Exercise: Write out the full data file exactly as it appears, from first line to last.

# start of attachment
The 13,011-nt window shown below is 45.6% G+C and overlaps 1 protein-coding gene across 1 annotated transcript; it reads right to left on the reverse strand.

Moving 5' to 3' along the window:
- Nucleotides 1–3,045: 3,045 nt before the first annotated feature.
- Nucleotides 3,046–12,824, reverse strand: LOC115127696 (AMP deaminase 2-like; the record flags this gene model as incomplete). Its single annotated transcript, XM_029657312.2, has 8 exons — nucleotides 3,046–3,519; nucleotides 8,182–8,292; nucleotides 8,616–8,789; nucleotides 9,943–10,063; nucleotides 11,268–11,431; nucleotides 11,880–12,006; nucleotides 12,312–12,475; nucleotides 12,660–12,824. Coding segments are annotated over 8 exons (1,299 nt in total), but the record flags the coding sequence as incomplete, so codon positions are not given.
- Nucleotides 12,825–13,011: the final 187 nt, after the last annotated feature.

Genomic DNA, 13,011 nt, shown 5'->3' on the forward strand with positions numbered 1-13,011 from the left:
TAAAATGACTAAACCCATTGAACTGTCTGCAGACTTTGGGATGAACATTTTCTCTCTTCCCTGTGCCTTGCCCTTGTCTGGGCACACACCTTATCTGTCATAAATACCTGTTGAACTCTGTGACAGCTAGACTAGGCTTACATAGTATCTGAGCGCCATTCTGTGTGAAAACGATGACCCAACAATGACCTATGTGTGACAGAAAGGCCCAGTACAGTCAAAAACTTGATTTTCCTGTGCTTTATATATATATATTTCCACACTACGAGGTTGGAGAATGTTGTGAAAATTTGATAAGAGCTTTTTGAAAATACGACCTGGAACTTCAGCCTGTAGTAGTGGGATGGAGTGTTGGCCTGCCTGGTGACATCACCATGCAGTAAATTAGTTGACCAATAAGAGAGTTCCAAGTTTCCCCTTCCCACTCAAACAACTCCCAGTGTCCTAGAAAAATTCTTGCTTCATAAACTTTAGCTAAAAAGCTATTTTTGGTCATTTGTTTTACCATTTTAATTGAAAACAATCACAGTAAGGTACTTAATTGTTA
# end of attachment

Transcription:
The 13,011-nt window shown below is 45.6% G+C and overlaps 1 protein-coding gene across 1 annotated transcript; it reads right to left on the reverse strand.

Moving 5' to 3' along the window:
- Nucleotides 1–3,045: 3,045 nt before the first annotated feature.
- Nucleotides 3,046–12,824, reverse strand: LOC115127696 (AMP deaminase 2-like; the record flags this gene model as incomplete). Its single annotated transcript, XM_029657312.2, has 8 exons — nucleotides 3,046–3,519; nucleotides 8,182–8,292; nucleotides 8,616–8,789; nucleotides 9,943–10,063; nucleotides 11,268–11,431; nucleotides 11,880–12,006; nucleotides 12,312–12,475; nucleotides 12,660–12,824. Coding segments are annotated over 8 exons (1,299 nt in total), but the record flags the coding sequence as incomplete, so codon positions are not given.
- Nucleotides 12,825–13,011: the final 187 nt, after the last annotated feature.

Genomic DNA, 13,011 nt, shown 5'->3' on the forward strand with positions numbered 1-13,011 from the left:
TAAAATGACTAAACCCATTGAACTGTCTGCAGACTTTGGGATGAACATTTTCTCTCTTCCCTGTGCCTTGCCCTTGTCTGGGCACACACCTTATCTGTCATAAATACCTGTTGAACTCTGTGACAGCTAGACTAGGCTTACATAGTATCTGAGCGCCATTCTGTGTGAAAACGATGACCCAACAATGACCTATGTGTGACAGAAAGGCCCAGTACAGTCAAAAACTTGATTTTCCTGTGCTTTATATATATATATTTCCACACTACGAGGTTGGAGAATGTTGTGAAAATTTGATAAGAGCTTTTTGAAAATACGACCTGGAACTTCAGCCTGTAGTAGTGGGATGGAGTGTTGGCCTGCCTGGTGACATCACCATGCAGTAAATTAGTTGACCAATAAGAGAGTTCCAAGTTTCCCCTTCCCACTCAAACAACTCCCAGTGTCCTAGAAAAATTCTTGCTTCATAAACTTTAGCTAAAAAGCTATTTTTGGTCATTTGTTTTACCATTTTAATTGAAAACAATCACAGTAAGGTACTTAATTGTTA